The last time we talked about sports graphics, I noticed that by going widescreen, ESPN was able to attach statistics to the side of their baseball box rather than have it pop in and out, in a move reminiscent of something TNT had been trying with their NBA coverage. I wondered if that meant all of ESPN’s sports would move to the box, seeing signs of the potential of this everywhere.
Sure enough, when college football season started it came with a new graphics package… that was essentially a smaller, streamlined version of the previous banner using the same design as baseball for statistics display.
(By the way? Not a fan of the way ESPN is transitioning into replays that it introduced during bowl season.)
However, ESPN may be making some more modest, but still interesting, changes. The display of statistics during college basketball games uses a different color scheme and font than the other two sports, perhaps trying to be more in line with the graphics that don’t have to fit the general package. Also, ESPN has added an indicator for whether a team is in the bonus or double bonus below the score, next to the timeout indicators, almost daring CBS, Turner, and all their competitors to keep up.
Meanwhile, Monday Night Football decided to go in a completely different direction for its graphics package. Structurally, it’s the same, but if it weren’t for the ESPN logo you’d never guess it was an ESPN production. The display of stats even abandons the whole two-line scores-and-stats-in-the-same-space gimmick ESPN’s been pushing, aside from getting rid of the banner.
Turner continued the trend of graphic standardization when the baseball postseason hit, with a few extra, in my view unnecessary, flourishes.
CBS has finally started rolling out the style of their NFL banner and go-to-break score display of the last two seasons to other sports and their other graphics. It seems a little jarring for college sports, where the type seems a little small, and feels a little dark for statistics graphics and on-field down-and-distance indicators (and cramped in the former case). Also worth noting that the go-to-break score display for college football is very different from the NFL one, and bears more than a passing resemblance to the one used in the NCAA tournament.
Meanwhile, the college basketball graphic is basically a tweaked version of the previous one, with not much done to make it look any more like the March Madness graphic. And the go-to-break graphic has its own differences from the college football graphic. Is sport differentiation all the rage now? Is Turner going against the grain?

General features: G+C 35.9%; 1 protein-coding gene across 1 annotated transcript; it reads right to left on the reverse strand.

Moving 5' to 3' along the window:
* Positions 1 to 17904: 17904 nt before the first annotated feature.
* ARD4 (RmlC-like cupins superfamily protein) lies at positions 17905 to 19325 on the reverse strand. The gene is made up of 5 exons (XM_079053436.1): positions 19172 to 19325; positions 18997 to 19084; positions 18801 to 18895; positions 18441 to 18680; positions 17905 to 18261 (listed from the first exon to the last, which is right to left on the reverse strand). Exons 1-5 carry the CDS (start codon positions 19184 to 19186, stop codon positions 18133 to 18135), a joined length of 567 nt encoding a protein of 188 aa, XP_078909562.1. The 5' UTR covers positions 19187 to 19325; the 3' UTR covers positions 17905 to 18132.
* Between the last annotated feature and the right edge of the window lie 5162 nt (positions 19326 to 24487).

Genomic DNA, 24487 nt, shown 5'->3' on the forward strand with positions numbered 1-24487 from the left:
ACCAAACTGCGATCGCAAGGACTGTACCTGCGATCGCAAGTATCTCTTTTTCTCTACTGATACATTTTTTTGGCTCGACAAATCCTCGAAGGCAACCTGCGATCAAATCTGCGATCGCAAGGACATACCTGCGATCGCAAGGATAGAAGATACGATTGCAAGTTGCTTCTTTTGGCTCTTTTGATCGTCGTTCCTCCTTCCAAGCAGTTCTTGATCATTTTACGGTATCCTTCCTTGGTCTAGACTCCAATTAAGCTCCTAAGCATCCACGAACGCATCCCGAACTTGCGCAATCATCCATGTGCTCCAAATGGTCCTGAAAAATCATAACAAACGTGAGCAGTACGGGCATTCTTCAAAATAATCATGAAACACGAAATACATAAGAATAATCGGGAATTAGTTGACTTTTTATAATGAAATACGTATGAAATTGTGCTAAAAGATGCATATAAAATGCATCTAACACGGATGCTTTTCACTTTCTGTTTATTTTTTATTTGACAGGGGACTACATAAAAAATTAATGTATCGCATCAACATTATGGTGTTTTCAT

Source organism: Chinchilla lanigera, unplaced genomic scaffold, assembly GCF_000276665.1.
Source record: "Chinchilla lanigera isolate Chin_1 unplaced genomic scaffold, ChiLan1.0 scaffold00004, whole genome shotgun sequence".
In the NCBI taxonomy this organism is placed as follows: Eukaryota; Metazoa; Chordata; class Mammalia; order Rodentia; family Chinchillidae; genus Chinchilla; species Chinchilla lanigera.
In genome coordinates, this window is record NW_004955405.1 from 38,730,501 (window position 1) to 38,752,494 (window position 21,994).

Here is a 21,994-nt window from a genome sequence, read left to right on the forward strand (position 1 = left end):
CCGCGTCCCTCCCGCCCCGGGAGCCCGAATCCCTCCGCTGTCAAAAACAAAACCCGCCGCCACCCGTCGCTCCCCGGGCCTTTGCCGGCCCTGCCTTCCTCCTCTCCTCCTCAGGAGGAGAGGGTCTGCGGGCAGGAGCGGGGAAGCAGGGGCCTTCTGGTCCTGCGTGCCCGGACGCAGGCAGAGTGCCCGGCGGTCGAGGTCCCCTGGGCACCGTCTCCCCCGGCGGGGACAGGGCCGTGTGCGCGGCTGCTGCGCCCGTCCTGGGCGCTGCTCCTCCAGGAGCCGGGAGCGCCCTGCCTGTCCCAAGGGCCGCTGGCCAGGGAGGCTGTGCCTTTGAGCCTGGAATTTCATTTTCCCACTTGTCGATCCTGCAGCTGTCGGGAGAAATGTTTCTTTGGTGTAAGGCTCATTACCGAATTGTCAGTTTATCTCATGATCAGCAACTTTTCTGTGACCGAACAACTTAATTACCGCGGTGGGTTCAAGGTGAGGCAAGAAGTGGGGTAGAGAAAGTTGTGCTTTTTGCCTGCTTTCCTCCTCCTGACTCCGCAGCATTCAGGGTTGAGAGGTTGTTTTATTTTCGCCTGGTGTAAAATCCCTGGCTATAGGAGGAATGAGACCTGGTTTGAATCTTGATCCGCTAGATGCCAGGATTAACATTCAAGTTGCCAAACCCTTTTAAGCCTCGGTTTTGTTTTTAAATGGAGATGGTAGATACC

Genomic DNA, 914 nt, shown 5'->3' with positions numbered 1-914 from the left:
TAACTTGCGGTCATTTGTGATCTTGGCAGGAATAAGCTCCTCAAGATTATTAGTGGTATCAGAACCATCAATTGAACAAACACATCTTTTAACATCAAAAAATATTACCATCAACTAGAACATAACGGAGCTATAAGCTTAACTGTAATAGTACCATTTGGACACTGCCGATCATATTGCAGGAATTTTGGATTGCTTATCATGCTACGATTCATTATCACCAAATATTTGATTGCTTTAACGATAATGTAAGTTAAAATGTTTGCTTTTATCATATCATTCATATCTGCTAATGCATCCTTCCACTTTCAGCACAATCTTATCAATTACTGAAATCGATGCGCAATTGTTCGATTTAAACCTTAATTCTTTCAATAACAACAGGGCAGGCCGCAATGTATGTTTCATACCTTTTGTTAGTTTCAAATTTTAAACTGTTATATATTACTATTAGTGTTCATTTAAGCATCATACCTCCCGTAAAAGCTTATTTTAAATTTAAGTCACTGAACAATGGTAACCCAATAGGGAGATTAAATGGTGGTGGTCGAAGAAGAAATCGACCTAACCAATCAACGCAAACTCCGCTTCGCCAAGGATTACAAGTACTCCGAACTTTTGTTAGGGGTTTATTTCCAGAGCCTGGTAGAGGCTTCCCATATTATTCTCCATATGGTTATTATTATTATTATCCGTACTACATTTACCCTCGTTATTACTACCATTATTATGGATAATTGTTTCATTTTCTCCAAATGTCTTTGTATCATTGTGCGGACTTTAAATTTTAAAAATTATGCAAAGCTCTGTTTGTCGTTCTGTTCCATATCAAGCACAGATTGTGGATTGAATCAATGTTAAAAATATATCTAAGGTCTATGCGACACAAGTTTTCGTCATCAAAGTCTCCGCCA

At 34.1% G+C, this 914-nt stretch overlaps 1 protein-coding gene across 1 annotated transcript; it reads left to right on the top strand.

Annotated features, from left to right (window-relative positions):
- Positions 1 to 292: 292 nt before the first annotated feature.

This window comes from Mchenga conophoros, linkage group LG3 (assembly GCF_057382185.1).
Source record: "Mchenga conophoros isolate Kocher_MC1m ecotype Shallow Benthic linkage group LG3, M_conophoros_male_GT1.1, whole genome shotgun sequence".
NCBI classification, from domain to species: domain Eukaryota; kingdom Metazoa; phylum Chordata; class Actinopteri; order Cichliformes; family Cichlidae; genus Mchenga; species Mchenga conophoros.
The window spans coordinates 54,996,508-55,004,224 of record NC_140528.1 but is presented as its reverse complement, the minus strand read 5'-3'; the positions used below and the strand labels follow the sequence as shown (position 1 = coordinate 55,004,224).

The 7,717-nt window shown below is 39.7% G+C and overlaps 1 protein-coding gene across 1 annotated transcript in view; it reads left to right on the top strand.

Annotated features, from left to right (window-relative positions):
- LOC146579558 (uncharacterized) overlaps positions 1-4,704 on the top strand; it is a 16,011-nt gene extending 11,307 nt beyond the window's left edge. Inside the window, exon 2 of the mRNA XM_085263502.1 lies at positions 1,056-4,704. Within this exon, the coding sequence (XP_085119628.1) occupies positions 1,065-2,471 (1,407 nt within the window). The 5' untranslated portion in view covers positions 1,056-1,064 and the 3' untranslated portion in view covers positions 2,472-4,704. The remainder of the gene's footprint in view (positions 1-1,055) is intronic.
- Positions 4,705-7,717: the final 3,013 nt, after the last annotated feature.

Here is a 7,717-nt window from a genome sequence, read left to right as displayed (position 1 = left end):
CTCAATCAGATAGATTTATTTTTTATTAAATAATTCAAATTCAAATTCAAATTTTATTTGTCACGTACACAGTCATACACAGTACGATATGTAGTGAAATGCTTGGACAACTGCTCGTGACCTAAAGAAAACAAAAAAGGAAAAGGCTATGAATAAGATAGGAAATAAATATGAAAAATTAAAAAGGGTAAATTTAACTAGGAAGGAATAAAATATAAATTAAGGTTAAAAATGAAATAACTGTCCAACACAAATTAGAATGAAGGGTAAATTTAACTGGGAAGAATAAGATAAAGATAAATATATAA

The most obvious change to Fox’s NFL graphic is to make the timeout indicators even more naturally integrated by extending them into bars. Later in the season Fox also changed how it indicated which team has the ball, making it more visible, but I prefer the old way. I think there’s also something else different about this box. Is it me, or is it darker? Also, Fox has moved its scoreboard from the Fox Sports logo to a ticker at the bottom of the screen, allowing them to include more info, such as statistics and score alerts.
It looks for all the world like Fox will go the logo-only route only for the NFL, although abbreviations look different for college football than they do for MLB, looking lighter.
Can’t say I’m a fan of how Fox adapted their college basketball banner to the new graphics package.
Versus’ new graphics package is basically NBC’s package with the NBC logo replaced with the Versus logo. Yes, for both college football and hockey. I’m really surprised at the latter; I would expect the rebrand to come complete with a new graphics package, especially considering the logo is changing as well. But it’s occuring at an odd time, when NBC has its Wild Card Saturday slate of games. It’s just kind of odd that Versus would change its graphics package for the four months it has left before it becomes NBC Sports Network, complete with the Versus logo substitution.
I’m surprised that CBC went as all-out as it did on its new graphics package.
“Root Sports” finally got around to getting its own graphics package. Honestly, parts of it make it look a little second-rate. But I do have to admit, their timeout indicators are better than most.
And finally, we end at a look at the new graphics for the ACC Network, formerly Raycom, which moves to a box and a weird logo shape and effect for touchdowns. The timeout indicators aren’t ideal, but they aren’t too intrusive.
There. That should tide us over for a few more months, shouldn’t it?